“Then, a pulley would be pulled up and attached to that would be a ‘breeches buoy’ which was large lifering with a big canvas bag in it and two holes in the bottom for your legs. So you got into it and it was a sort of flying fox arrangement, in a storm in the middle of the night to the beach.”

“The wife of the Captain of the Susan Gilmore actually got dunked a couple of times but all people on board were rescued including two dogs, a cat and a canary.”

The rocket that Deb Mastello brought in from the Newcastle Maritime Centre collection came from the southern Rocket Brigade, there was another Rocket Brigade on Stockton, “Our rocket cart was also used down at Catherine Hill Bay.”

Some of the vessels attended by the rocket brigade

Susan Gilmore

At 11pm on 4th July, 1884, the Susan Gilmore struck a short stretch of sand beyond a ring of rocks – Bar Beach. The seas were too rough for the lifeboat to venture near so the Rocket Brigade fired a line over the wreck, and with a breaches buoy hauled in the Captain’s wife and son, the some of the crew. All were saved.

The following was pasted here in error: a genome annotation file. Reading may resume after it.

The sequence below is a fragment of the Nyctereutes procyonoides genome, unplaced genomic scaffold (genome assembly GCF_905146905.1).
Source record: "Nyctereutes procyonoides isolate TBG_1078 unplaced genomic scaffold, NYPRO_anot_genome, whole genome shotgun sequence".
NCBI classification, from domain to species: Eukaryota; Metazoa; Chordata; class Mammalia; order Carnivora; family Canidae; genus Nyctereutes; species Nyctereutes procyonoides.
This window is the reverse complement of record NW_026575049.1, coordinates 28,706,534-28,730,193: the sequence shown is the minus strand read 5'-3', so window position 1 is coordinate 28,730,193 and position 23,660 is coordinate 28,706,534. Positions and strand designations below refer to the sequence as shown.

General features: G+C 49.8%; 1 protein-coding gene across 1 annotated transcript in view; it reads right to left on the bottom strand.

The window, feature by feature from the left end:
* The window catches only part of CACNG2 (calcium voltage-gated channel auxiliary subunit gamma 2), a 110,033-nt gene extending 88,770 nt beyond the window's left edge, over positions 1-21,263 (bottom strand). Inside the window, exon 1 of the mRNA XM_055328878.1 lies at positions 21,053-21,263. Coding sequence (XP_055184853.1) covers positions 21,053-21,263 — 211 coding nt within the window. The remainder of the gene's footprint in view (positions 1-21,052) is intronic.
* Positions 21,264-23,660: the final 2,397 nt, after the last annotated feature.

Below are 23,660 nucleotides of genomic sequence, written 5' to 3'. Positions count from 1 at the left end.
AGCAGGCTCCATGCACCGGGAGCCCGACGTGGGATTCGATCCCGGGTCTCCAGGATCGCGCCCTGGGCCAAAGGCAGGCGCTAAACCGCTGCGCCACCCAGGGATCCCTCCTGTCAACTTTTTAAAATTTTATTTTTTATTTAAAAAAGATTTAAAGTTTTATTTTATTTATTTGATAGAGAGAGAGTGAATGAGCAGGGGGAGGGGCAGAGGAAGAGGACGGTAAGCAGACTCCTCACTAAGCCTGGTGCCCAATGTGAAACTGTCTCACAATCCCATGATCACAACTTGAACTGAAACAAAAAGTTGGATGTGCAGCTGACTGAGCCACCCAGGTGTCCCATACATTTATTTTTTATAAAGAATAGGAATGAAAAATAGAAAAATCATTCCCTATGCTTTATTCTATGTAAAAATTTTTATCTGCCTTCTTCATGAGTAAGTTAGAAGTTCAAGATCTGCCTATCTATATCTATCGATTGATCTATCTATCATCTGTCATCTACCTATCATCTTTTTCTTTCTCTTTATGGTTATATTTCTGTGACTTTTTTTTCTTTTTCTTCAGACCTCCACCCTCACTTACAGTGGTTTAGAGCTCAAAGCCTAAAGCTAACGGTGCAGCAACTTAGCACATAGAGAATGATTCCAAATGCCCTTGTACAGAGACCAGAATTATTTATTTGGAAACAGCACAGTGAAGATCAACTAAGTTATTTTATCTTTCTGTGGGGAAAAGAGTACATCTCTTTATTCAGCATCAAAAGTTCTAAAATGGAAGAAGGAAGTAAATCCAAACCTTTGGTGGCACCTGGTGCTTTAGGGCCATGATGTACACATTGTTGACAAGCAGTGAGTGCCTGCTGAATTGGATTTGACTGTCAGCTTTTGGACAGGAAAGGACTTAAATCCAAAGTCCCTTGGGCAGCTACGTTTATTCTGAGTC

1888 Wreck of the Berbice on Stockton Beach. Photo. UoN Cultural Collections.


On the night of 5th June, 1888, the weather was bad, seas enormous. The Berbice, heavily loaded, foundered near the present Stockton Surf Clubhouse. With seas pounding and waves sweeping over her, the Rocket Brigade went to assist. The first 2 rockets that were fired from the Rocket Cart missed the ship; a third went over the rigging where the crew sheltered. The rescue task was extremely perilous but all the crew was brought ashore in a breeches buoy, dragging each man through the raging surf to the safety of the beach.


Early in the morning of 27th December, 1895, the Barque Durisdeer, was wrecked off Stockton Beach. The tug’s towline parted near the heads and it is believed that the line fouled on one of the many wrecks in the area. In the early hours of the morning the brigades fired a line over the wreck and, despite all odds were successful in bringing all 18 crew members ashore. Captain Webster was the last to leave.